Pregnancy and Trying to conceive

Placenta Previa and Low-Lying Placenta

Written by
Dr. Vasantha K S
and medically reviewed by Dr. Veena Madhankumar

Published on Jul 02, 2018 and last reviewed on Nov 07, 2019   -  2 min read



Placenta previa, otherwise called low-lying placenta, is when the placenta covers a part or the entire cervix during the third trimester of pregnancy. Read about its types, symptoms, causes, complications, and precautions to be taken.

Placenta Previa and Low-Lying Placenta

The placenta is a special organ that develops in the uterus only during pregnancy providing nutrition and oxygen to the growing fetus and assisting with the elimination of waste products via the umbilical cord connection.

It is usually located near the top portion of the uterus. If there is placenta previa, it means the placenta is lying lower in the uterus probably blocking the passage of the baby's arrival (cervix).


A placenta previa can either cover the cervix partially or totally. So, depending on that, we have two types:

  1. Partial placenta previa (minor).
  2. Complete placenta previa (major).

Low-lying placenta

In this case, the placenta still lies in the lower segment of the uterus, but the edge of the placenta is within 2 cm of the cervix and not covering the os.


Bright red, painless vaginal bleeding in the second or third trimester is a sign to suspect placenta previa. In a majority of women detected with placenta previa during early pregnancy, the placenta migrates upwards (due to the growth of the uterus) and the condition resolves independently. The doctor may order a scan to recheck the location after a few weeks.

But, in those whom it is still detected at later stages or still persists in the third trimester, it is less likely to migrate upwards any longer. Then, the delivery will be required to be done via a cesarian section.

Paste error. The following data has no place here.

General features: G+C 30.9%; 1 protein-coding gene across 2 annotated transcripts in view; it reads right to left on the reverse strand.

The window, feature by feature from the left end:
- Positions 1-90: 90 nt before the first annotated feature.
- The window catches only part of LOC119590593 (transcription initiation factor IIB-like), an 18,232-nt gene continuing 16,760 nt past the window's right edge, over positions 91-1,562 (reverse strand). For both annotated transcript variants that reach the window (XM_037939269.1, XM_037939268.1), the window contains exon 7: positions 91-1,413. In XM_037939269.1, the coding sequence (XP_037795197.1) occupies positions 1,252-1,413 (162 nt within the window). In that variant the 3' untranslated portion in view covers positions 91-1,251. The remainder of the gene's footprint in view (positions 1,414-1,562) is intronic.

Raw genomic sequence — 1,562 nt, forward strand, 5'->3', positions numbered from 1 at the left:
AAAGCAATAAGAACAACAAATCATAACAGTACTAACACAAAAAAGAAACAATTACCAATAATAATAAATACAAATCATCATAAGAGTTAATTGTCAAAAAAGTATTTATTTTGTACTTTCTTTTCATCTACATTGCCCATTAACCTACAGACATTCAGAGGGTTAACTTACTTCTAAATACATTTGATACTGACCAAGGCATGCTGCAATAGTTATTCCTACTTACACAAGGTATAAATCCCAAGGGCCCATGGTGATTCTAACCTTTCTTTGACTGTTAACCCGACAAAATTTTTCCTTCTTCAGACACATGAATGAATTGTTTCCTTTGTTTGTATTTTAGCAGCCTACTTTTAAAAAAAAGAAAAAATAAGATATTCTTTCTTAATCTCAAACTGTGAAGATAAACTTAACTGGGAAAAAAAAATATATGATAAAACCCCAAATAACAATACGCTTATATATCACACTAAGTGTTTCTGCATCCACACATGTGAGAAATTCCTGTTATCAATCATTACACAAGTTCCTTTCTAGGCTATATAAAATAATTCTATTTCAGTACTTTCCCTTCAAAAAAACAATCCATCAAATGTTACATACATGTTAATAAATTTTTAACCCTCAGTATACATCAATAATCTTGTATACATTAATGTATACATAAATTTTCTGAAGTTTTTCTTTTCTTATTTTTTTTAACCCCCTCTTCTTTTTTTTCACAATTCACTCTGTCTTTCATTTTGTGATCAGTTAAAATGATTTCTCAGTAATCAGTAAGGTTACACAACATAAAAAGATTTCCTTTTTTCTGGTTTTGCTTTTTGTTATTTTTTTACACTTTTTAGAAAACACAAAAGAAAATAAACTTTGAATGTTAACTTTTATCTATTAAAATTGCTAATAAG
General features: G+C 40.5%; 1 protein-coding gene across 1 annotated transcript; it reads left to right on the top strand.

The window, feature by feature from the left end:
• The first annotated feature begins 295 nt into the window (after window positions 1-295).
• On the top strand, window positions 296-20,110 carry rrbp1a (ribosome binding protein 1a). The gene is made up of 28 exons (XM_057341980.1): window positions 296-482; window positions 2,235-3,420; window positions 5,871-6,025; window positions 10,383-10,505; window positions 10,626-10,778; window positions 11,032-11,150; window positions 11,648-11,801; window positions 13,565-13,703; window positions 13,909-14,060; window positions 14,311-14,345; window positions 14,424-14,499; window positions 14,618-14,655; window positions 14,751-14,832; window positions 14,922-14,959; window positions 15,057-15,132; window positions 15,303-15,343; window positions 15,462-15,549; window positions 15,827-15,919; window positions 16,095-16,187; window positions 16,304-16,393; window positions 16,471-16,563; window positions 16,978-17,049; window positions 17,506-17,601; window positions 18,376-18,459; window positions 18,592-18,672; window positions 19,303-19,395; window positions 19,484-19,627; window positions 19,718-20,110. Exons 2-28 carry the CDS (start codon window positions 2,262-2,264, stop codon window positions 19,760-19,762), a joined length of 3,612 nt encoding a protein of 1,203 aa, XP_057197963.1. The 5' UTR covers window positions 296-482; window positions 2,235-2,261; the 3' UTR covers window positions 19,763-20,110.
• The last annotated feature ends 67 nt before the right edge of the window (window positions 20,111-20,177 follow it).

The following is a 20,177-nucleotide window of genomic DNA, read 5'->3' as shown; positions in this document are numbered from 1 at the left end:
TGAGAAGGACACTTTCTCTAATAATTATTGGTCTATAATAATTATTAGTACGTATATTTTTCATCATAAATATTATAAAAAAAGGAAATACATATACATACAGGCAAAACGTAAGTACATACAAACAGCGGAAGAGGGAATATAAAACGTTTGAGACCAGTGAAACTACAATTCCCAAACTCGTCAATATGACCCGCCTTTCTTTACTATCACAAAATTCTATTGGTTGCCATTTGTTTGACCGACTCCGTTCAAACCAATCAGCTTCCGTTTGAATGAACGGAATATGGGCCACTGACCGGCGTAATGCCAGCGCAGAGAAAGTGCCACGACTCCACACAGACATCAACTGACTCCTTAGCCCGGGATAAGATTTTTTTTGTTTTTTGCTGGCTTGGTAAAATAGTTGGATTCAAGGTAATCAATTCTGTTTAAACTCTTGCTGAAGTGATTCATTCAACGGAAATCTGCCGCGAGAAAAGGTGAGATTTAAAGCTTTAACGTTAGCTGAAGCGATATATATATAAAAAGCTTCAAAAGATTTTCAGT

Whereas, in minor (partial) cases, vaginal delivery may be attempted if deemed suitable by the attending doctor. Irrespective of a major or minor one, some precautions are called for during this pregnancy.


  • Abstinence from sex.
  • Reduce stress.
  • Avoid traveling and bumpy roads.
  • No vaginal examination.
  • No vigorous exercises or jumping.

Risk factors

The following factors increase the risk of having placenta previa:

  • Previous history of placenta previa.
  • History of a cesarian section.
  • Other uterine surgeries.
  • Carrying multiple fetuses (twins or more).
  • Smoking.
  • Substance abuse.


  1. Uterine scarring during previous cesarian section delivery, D and C procedures or any other surgery involving the uterus.
  2. When the functional capacity of the placenta is lowered due to multiple gestations, smoking mother, or living in a high altitude, the placenta grows larger to compensate for lost functions, and this causes placenta previa.


For mother: Bleeding during labor and after delivery.

For baby: Growth restriction, premature birth, death.

When to Call the Doctor?

If you have painless bright red bleeding or spotting during the course of your pregnancy, it is critical to be at the hospital at the earliest. In case of severe bleeding, it can be life-threatening and you may require blood transfusions. Also, consult the doctor for any other specific restrictions that may be applicable to you.

For more information consult a childbirth educator online -->

Last reviewed at:
07 Nov 2019  -  2 min read




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